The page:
By “soccer facilities,” this proposal is not referring to the existing Berl Huffman Complex, which needs serious repair. It refers to a new soccer complex at FM1585 and Milwaukee Ave.

Lubbock soccer has had a bumpy ride, not only because of the condition our soccer fields. For some reason, those on the political right in this town really decided that they hate soccer because it represents “communism” or some other bull.

My hope is that the new complex gets built, but can’t we maintain our existing soccer fields as well?

That’s all I’ve got about the Lubbock bond issues. Be sure to check out the WTOS documents I linked above. (WTOS will make a presentation about those documents this Sunday, October 25, at 12:15 at Covenant Presbyterian Church, 4600 48th St.)

As always, the wonderful League of Women Voters voter guide is available online for free. Also, the Texas Legislative Council has an analysis of the amendments (pdf).Remember, you can take these (or any other literature you want) into to voting booth with you.

I’ll return with a post about the amendments tomorrow.

Lubbock Needs an Animal Shelter

What happened to Lubbock’s plans to build a new animal shelter?

Lubbock’s current animal shelter (pound, really) is not meeting the city’s needs and is actually a health hazard to any animal that enters the place. The walls are made of porous material filled with every kind of dog and cat disease out there. The ventilation is poor. The cages are overcrowded. Approximately 1,000 pets are adopted from the facility each year, and the Humane Society of West Texas finds homes for approximately 1,000 more through their pet adoptions every Saturday at PetSmart. Approximately 64,000 animals are put down each year in the current facility. That ratio is appalling.

I know there are folks on the City Council working to get the animal shelter project going. Unfortunately, there are those on the Council throwing wrenches in the gears too. The City had plans for a $6.5 million modern animal shelter in McAlister Park (Brownfield Hwy & Milwaukee, a great location for an animal shelter) ready to go, but they were scrapped. At one time, an argument was made that city services would have to be extended to the location, but that proved to be bogus. Later, a proposal for a $3.2 million shelter in the Heart of Lubbock neighborhood was advanced, but the citizens of that neighborhood opposed it. They had every right to oppose it, and I believe that the Milwaukee location is much better anyway.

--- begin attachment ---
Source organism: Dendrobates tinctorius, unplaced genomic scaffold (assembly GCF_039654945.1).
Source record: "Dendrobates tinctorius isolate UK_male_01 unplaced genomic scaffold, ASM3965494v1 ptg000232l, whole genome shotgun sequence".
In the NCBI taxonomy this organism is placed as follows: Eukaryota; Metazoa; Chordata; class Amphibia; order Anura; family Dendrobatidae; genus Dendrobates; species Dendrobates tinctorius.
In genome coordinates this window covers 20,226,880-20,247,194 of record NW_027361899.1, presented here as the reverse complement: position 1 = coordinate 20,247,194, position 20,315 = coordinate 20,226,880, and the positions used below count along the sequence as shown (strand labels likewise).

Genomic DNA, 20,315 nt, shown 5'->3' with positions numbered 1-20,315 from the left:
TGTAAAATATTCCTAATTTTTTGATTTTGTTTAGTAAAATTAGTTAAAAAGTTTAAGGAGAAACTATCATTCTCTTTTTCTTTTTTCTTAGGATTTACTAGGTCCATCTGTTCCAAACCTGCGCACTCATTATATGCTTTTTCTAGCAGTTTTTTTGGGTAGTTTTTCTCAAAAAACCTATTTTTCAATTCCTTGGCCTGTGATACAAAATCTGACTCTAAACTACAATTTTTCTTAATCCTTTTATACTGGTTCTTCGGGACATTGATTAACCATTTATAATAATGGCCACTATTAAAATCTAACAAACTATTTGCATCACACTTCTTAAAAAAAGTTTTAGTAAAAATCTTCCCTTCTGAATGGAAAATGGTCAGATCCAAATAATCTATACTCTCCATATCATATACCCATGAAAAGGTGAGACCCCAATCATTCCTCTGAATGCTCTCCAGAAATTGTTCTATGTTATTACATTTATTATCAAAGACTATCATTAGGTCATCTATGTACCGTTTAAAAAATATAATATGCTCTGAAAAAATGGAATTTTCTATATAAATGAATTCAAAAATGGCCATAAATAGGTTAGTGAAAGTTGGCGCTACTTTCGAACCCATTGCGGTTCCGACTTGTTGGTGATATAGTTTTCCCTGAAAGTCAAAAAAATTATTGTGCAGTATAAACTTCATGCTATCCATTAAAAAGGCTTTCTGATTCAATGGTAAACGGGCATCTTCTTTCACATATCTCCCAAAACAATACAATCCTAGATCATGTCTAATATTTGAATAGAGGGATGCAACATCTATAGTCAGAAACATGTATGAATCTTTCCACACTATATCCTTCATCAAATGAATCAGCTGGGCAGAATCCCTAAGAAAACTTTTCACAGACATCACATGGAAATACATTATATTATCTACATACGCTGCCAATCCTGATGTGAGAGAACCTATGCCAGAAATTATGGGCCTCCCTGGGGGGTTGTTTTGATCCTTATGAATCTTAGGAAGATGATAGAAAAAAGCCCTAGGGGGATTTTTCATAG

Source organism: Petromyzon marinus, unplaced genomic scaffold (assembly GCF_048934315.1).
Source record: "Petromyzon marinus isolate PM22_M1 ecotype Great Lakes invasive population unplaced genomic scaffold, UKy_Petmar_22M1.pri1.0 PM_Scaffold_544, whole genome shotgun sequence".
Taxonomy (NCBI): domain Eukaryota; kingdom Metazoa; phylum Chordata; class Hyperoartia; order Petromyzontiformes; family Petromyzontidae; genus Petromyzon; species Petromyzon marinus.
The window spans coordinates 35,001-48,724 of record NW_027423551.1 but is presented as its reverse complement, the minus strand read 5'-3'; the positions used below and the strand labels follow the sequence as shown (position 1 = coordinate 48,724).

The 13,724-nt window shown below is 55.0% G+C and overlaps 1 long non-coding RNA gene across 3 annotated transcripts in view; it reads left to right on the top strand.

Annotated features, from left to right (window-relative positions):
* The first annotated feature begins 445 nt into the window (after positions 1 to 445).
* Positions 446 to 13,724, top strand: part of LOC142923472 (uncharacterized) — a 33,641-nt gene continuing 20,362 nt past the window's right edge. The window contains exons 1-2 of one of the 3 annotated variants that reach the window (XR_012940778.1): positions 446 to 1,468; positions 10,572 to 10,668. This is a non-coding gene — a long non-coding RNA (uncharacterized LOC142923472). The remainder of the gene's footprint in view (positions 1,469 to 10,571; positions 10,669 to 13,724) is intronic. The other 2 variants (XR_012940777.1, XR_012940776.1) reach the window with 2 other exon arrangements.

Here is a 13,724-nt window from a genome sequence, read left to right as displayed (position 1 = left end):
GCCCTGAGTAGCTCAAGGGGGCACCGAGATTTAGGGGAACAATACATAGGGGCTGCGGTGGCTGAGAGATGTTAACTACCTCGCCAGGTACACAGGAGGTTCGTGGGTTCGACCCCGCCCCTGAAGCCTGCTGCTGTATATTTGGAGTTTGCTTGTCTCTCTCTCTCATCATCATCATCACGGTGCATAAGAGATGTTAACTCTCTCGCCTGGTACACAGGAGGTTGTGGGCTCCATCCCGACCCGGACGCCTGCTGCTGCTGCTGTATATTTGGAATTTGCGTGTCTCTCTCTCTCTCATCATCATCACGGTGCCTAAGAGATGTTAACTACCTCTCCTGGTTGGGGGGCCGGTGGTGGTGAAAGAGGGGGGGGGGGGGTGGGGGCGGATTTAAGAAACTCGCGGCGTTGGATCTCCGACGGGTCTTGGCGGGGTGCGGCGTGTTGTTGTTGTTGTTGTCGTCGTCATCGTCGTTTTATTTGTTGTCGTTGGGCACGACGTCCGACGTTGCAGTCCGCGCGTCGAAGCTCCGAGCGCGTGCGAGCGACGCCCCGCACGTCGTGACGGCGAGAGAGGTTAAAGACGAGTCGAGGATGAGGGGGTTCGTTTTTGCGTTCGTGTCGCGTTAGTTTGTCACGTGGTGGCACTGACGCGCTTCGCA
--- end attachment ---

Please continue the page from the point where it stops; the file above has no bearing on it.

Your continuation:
I have my suspicions that, as is often the case in Lubbock, some developer or another was really driving the bus on this decision and steered the animal shelter away from the Milwaukee area.

Regardless of this project’s long and difficult history, we must not let it fall by the wayside. Getting a bond issue for a new animal shelter on the November ballot is the best way to show the Council that the citizens of Lubbock are serious about this.

If you want to get involved in advocating for a new animal shelter, there will be an organizing meeting at the Groves Branch Library (5520 19th Street) on Thursday, February 26 at 7:30pm. A petition to get a bond issue for a new animal shelter on the November election will be available to sign at the meeting.

The Gone Gazebo: Google’s Got It

View Larger Map

Thanks to the miracle of Google Streetview, you can see the hastily demolished gazebo in its undemolished state through the application above.

Through inquiries, I have learned that the Gazebo was not structurally sound, and that safety was the reason it was demolished. (Apparently when the 1-800-Junkmax guys backed the dozer into the wood beams, they splintered instantly.) Chalk another piece of Lubbock’s public property gone to poor maintenance, I guess.

I hope the City will consider something similar to replace the gazebo — some nice benches and a water fountain, maybe.

Is it time to make Lubbock wet?

The A-J reports that City Councilman Todd Klein wants to lay the legal groundwork for packaged alcohol sales in Lubbock.

It’s about time. To me, this makes complete sense. The city should be prepared for voters to approve packaged alcohol sales in the city limits, and we citizens should be organizing to bring that choice before the voters as soon as possible.

I also wonder (out loud) if it’s possible for the City Council to place the question of packaged alcohol sales before the voters without a petition. If they can put bond packages on the ballot, why not a packaged alcohol sales referendum?

May Election Analysis: Lubbock City Council District 4

District 4 is headed to a runoff.

Paul Beane won a plurality of the votes with 45.33% (about 3,100 votes) of the vote, with just under 7,000 votes cast total. Jerry Bell won 31.57% of the vote, and Tom Keisling won 23.10% of the vote. Bell and Beane will face off with early voting beginning on Tuesday.